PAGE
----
Serial CR imaging of patients with ARDS after CD insertion for pneumothorax remains a routine occurrence in most of the departments. However, the sensitivity of antero-posterior CR to detect pneumothorax is by 30% lower than the sensitivity of CUS [6, 7]. Hence, a CUS may be required to exclude a recurrent ventral pneumothorax that is occult on CR, or its recurrence on a previously fully expanded lung. During the COVID-19 outbreak, it is also feasible to minimize health care–patient interactions to only the essential procedures [8, 9]. Therefore, suspicion of a ventral pneumothorax on a CR can lead to further examination by CUS which may confirm or exclude the diagnosis.

The position of a CD after drainage on available imaging may be used to detect adequate re-expansion of the lung. Our pilot study [10] utilizing chest CT showed that a greater foreshortening of the CD and a steep angle of inclination of the CD above the horizontal at chest entry taken from the CR (Fig. 2) should raise suspicion of CD migration from its optimal position under the anterior chest wall in a supine patient. The role of CD location by bedside imaging methods in the diagnosis of a pneumothorax has not yet been explored in a prospective study. Likewise, there is no standard protocol for using CUS to confirm the correct position of the CD.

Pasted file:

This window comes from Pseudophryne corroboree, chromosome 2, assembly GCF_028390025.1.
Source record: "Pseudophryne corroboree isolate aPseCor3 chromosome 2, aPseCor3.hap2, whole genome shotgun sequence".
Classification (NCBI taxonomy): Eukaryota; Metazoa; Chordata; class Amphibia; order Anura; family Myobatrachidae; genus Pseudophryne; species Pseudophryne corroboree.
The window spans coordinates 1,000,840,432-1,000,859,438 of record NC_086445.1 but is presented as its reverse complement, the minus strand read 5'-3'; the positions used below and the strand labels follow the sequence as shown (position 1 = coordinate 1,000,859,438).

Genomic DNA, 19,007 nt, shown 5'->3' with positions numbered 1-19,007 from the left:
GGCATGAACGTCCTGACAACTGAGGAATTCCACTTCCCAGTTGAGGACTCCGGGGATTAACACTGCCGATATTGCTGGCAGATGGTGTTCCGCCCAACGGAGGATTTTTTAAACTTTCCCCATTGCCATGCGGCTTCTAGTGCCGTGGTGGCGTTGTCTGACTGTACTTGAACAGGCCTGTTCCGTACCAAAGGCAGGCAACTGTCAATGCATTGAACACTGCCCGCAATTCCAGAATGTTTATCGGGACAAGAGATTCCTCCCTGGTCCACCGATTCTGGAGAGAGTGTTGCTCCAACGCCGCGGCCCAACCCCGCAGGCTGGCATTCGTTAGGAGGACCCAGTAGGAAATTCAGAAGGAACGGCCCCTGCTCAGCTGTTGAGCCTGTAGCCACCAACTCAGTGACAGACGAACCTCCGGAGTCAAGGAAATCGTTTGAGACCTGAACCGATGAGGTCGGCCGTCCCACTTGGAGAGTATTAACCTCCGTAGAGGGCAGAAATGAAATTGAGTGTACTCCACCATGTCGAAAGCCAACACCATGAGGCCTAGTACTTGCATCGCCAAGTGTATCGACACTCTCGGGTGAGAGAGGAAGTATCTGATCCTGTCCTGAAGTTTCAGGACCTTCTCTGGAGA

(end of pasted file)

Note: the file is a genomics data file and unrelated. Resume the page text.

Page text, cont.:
figure 2